Provision VM in ARM using PowerShell

In ARM, VM can be provisioned using PowerShell in two ways:

  • Using PowerShell cmdlets
  • Using JSON template

To login to your Azure Account from PowerShell, use `Login-AzureRmAccount` cmdlet.

1. To provision any resource in ARM portal, we need a resource group. The resource group can be created in the following way:

New-AzureRmResourceGroup –Name <Name-of-RG> –Location <location-of-RG>

2. The networking resources required to create a VM in ARM are VNet, Subnet, NIC, Public IP, and Network Security Group. Follow the steps below to create these resources.

#Subnet configuration
$subnetConfig = New-AzureRmVirtualNetworkSubnetConfig –Name SubnetName –AddressPrefix 10.1.0.0/24

#Create Virtual Network
$virtualnetwork = New-AzureRmVirtualNetwork –ResourceGroupname <name-of-RG-in-step-1> -Location <location-in-step-1> -Name VNetName –AddressPrefix 10.1.0.0/16 –Subnet $subnetConfig

#Create Public IP Address
$pip = New-AzureRmPublicIPAddress –ResourceGroupName <name-of-RG-in-step-1> -Location <location-in-step-1> -AllocationMethod Dynamic –Name “publicdns$(Get-Random)”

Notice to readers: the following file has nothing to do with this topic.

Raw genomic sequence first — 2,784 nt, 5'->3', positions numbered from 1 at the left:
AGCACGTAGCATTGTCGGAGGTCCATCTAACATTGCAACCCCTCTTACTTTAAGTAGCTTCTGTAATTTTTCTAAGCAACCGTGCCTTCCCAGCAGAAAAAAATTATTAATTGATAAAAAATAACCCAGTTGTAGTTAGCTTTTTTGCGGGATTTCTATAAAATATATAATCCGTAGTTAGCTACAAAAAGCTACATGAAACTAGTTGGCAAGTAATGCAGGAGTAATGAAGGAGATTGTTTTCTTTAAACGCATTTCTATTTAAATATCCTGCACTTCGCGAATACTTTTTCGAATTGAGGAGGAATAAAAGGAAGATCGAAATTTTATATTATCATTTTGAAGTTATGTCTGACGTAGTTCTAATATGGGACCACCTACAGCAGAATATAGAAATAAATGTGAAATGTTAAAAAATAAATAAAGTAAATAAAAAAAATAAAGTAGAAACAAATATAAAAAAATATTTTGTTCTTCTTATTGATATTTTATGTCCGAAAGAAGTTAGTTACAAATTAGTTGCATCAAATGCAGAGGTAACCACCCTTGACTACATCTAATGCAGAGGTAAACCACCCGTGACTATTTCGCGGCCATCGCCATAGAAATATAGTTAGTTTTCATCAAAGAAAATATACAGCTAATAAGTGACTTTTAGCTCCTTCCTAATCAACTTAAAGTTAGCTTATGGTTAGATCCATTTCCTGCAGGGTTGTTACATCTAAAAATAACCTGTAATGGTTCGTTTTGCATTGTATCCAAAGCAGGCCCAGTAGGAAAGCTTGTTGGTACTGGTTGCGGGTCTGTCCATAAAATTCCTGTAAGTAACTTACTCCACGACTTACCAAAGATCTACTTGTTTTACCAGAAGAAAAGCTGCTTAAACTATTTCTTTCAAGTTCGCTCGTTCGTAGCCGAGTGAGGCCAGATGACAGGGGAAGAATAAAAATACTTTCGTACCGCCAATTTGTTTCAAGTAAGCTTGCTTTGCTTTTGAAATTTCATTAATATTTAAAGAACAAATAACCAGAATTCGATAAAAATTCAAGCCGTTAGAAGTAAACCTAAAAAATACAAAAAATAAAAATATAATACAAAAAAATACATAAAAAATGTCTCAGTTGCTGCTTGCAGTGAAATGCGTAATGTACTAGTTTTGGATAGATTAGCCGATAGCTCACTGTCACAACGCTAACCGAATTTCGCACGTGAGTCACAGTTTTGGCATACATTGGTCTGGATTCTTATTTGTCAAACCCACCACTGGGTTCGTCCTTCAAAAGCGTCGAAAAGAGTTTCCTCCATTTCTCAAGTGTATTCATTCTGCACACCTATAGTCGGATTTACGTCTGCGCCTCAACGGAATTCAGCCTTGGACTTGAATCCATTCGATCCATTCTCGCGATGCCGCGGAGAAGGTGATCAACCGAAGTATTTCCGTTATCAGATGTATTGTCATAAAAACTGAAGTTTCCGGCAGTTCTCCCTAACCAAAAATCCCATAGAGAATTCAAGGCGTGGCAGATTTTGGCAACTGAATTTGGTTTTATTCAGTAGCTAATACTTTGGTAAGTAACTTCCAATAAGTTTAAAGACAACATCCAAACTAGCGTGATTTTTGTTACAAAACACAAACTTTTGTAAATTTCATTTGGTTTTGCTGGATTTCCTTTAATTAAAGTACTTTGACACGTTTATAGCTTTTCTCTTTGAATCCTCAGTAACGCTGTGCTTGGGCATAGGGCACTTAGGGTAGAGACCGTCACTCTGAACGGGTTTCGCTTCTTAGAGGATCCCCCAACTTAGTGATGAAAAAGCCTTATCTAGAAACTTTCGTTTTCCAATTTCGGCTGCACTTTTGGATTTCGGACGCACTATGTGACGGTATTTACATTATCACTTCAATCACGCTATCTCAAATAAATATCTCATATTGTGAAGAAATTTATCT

#Create Inbound rule for NSG
$nsgSSH = New-AzureRmNetworkSecurityRuleConfig –Name allow-SSH –Protocol TCP –Direction Inbound –Priority 1000 –SourceAddressPrefix * -SourcePortRange * -DestinationAddressPrefix * -DestinationPortRange 22 –Access Allow

#Create Network Security Group
$nsg = New-AzureRmSecurityGroup –ResourceGroupName <name-of-RG-in-step-1> -Location <location-in-step-1> -Name NSGName –SecurityRules $nsgSSH

3. Virtual Machine is connected to a subnet, network security group and public IP address using a network card. To create virtual network card using PowerShell, use the command below.

$nic = New-AzureRmNetworkInterface –Name NICName –ResourceGroupName <name-of-RG-in-step-1> –Location <location-in-step-1> –SubnetID $virtualnetwork.Subnets[0].Id –PublicIpAddressId $pip.Id –NetworkSecurityGroupId $nsg.Id

4. The resources required for a VM are now in place. We will now create a VM configuration and in turn, create a VM.

$cred = Get-Credential